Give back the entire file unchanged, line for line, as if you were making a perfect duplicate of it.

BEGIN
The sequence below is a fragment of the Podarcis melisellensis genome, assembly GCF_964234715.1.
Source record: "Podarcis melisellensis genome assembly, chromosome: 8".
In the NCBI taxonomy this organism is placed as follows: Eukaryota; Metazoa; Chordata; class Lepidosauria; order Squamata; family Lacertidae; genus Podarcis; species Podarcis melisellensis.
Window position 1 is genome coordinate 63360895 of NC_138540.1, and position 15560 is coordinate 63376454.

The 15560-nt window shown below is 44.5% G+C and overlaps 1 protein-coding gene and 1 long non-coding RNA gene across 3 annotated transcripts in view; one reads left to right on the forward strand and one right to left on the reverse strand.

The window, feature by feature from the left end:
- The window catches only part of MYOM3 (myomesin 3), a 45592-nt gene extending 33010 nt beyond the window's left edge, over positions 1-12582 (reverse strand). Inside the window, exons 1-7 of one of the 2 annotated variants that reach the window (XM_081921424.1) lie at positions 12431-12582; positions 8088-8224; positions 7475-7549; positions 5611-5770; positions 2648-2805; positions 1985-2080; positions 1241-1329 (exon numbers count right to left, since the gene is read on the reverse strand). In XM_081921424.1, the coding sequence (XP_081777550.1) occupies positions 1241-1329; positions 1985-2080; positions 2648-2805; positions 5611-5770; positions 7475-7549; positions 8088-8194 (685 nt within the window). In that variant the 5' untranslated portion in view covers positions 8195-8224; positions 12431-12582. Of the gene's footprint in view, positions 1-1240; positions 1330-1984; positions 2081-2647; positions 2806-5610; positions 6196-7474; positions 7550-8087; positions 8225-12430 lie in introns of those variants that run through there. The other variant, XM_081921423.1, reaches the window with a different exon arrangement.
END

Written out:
The sequence below is a fragment of the Podarcis melisellensis genome, assembly GCF_964234715.1.
Source record: "Podarcis melisellensis genome assembly, chromosome: 8".
In the NCBI taxonomy this organism is placed as follows: Eukaryota; Metazoa; Chordata; class Lepidosauria; order Squamata; family Lacertidae; genus Podarcis; species Podarcis melisellensis.
Window position 1 is genome coordinate 63360895 of NC_138540.1, and position 15560 is coordinate 63376454.

The 15560-nt window shown below is 44.5% G+C and overlaps 1 protein-coding gene and 1 long non-coding RNA gene across 3 annotated transcripts in view; one reads left to right on the forward strand and one right to left on the reverse strand.

The window, feature by feature from the left end:
- The window catches only part of MYOM3 (myomesin 3), a 45592-nt gene extending 33010 nt beyond the window's left edge, over positions 1-12582 (reverse strand). Inside the window, exons 1-7 of one of the 2 annotated variants that reach the window (XM_081921424.1) lie at positions 12431-12582; positions 8088-8224; positions 7475-7549; positions 5611-5770; positions 2648-2805; positions 1985-2080; positions 1241-1329 (exon numbers count right to left, since the gene is read on the reverse strand). In XM_081921424.1, the coding sequence (XP_081777550.1) occupies positions 1241-1329; positions 1985-2080; positions 2648-2805; positions 5611-5770; positions 7475-7549; positions 8088-8194 (685 nt within the window). In that variant the 5' untranslated portion in view covers positions 8195-8224; positions 12431-12582. Of the gene's footprint in view, positions 1-1240; positions 1330-1984; positions 2081-2647; positions 2806-5610; positions 6196-7474; positions 7550-8087; positions 8225-12430 lie in introns of those variants that run through there. The other variant, XM_081921423.1, reaches the window with a different exon arrangement.